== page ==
Announcement: After peaking as the #3 book among all baseball books on Amazon last year, my new book, The 2016 Prospect Digest Handbook, is on sale! Check it out here!
And for those wondering what CALs are, here’s an article on the Comparison And Likeness program I designed.
|1. Chance Sisco, C|
|Born: 02/24/95||Age: 21||Bats: L||Top CALs: Carlos Perez, JR Murphy,
Jobduan Morales, Danny Arribas, Tucker Barnhart
|Height: 6-2||Weight: 193||Throws: R|
Background: And because the injury bug struck the club’s top picks, why the hell should it avoid the system’s top bat? Sisco, a lefty-swinging backstop taken in the second round three years ago, missed about a handful of games after fracturing his right ring finger on an opponent’s bat during a stolen base attempt. And then he would miss about a month of action with another injury early in the season as well. But despite that, though, the big 6-foot-2, 193-pound backstop ripped through the Carolina League, hitting a robust .308/.387/.422 with 12 doubles, three triples, four homeruns, and eight stolen bases, before earning a 20-game promotion to Bowie, where he would bat a solid .257/.337/.392. Defensively last season, he threw out 25% of the attempted would-be base thieves.
Projection: Just to add a little bit of context to Sisco’s dominant showing with Frederick last season, consider the following: no 20-year-old catcher with 300 or more plate appearances in the Carolina League topped Sisco’s 140 wRC+ mark since 2006, the first year FanGraphs’ minor league data is available. He has a very promising offensive foundation in place, particularly for a catcher: an above-average eye at the plate, 15- to 17-homer potential, and a hit tool that could threaten a .300 average annually. He’s always shown some platoon splits so that’ll bear watching. Defensively, he…remains a work in progress.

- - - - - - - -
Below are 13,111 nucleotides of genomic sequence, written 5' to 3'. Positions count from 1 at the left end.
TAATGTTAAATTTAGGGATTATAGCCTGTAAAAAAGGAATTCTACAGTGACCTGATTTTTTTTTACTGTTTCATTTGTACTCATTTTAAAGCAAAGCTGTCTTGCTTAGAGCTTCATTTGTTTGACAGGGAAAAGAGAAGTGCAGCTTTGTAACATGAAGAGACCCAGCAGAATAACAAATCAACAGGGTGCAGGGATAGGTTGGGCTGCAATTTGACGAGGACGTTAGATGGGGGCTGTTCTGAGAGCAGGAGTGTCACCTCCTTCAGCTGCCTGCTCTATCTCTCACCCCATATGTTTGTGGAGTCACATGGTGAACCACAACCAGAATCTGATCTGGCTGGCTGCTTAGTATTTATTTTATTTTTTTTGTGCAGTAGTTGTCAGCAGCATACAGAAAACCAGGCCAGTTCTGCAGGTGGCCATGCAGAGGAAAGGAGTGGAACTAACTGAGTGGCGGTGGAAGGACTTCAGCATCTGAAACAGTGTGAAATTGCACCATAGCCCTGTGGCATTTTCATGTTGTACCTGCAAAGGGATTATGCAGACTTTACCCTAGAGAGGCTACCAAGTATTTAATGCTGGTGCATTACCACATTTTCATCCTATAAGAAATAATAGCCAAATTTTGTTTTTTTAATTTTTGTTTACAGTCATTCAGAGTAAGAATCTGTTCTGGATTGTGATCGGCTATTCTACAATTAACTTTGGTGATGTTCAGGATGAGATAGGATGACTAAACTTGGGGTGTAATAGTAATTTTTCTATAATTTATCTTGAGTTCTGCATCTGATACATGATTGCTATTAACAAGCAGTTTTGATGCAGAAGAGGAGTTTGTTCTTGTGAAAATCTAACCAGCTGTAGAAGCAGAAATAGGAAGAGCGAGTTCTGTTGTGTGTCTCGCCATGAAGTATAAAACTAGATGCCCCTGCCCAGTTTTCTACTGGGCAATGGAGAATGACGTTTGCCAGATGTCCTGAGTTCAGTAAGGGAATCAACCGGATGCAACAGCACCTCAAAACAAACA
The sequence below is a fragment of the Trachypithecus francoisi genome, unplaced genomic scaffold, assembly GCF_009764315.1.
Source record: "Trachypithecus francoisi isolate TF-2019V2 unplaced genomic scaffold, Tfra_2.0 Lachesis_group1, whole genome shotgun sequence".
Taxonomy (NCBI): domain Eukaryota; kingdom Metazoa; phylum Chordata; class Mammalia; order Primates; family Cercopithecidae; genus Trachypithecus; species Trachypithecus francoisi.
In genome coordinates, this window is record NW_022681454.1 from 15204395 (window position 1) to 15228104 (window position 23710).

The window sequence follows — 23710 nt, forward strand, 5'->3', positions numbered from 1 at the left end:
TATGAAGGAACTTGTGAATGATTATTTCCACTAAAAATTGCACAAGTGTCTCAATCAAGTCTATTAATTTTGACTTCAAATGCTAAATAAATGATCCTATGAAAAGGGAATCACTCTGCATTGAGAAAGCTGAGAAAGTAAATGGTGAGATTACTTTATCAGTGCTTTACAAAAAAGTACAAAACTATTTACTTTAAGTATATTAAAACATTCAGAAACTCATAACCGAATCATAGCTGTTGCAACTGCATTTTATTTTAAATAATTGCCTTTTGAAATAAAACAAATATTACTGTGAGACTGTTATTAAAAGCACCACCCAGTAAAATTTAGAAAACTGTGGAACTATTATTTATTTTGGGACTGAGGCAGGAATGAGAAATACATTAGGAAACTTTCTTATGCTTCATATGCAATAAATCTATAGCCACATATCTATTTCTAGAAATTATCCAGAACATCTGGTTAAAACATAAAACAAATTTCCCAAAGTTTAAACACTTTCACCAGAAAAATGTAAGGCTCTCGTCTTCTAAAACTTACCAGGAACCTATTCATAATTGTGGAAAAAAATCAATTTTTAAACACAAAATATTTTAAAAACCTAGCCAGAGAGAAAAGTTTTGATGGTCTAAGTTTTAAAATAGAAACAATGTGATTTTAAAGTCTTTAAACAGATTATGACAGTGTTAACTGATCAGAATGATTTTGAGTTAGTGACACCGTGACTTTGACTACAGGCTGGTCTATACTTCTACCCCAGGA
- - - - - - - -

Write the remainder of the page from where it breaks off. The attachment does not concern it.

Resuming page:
Ceiling: 3.0-win player
MLB ETA: 2017
|2. Dylan Bundy, RHP|
|Born: 11/15/92||Age: 23||Bats: B||Top CALs: N/A
|Height: 6-1||Weight: 200||Throws: R|
Background: Just a handful of years after capturing the imagination – and attention – of front office personnel and fans alike, Bundy barely registers a blip on the many prospect radars now – or at least that’s what it seems. But then again, that’s what happens when you make the big leagues at 19-years-old and then tally just 63.1 innings over the next three seasons. Bundy first missed the entire 2013 season and part of the following year with Tommy John surgery. And then he missed a good part of last year – and by good part, I mean more than three months – with an entirely new ailment: shoulder inflammation. Overall, he tossed 22.0 innings with Bowie, fanning 25 and walking five en route to totaling a 3.68 ERA. He would make two appearances with the Peoria Javelinas in the Arizona Summer League at the end the year.
Projection: So, what do you do at this point? Bundy clearly has – note the present tense used, not past – the potential to develop into a legitimate impact big league starter. But he has the durability of a cheap, wet paper towel. As a baseball fan in general you hope that Bundy can move beyond the shit luck and eventually realize his potential, because he’d be a lot of fun to watch. Keep your fingers crossed. Hell, even Rich Harden carved out three seasons with at least 140.0 innings.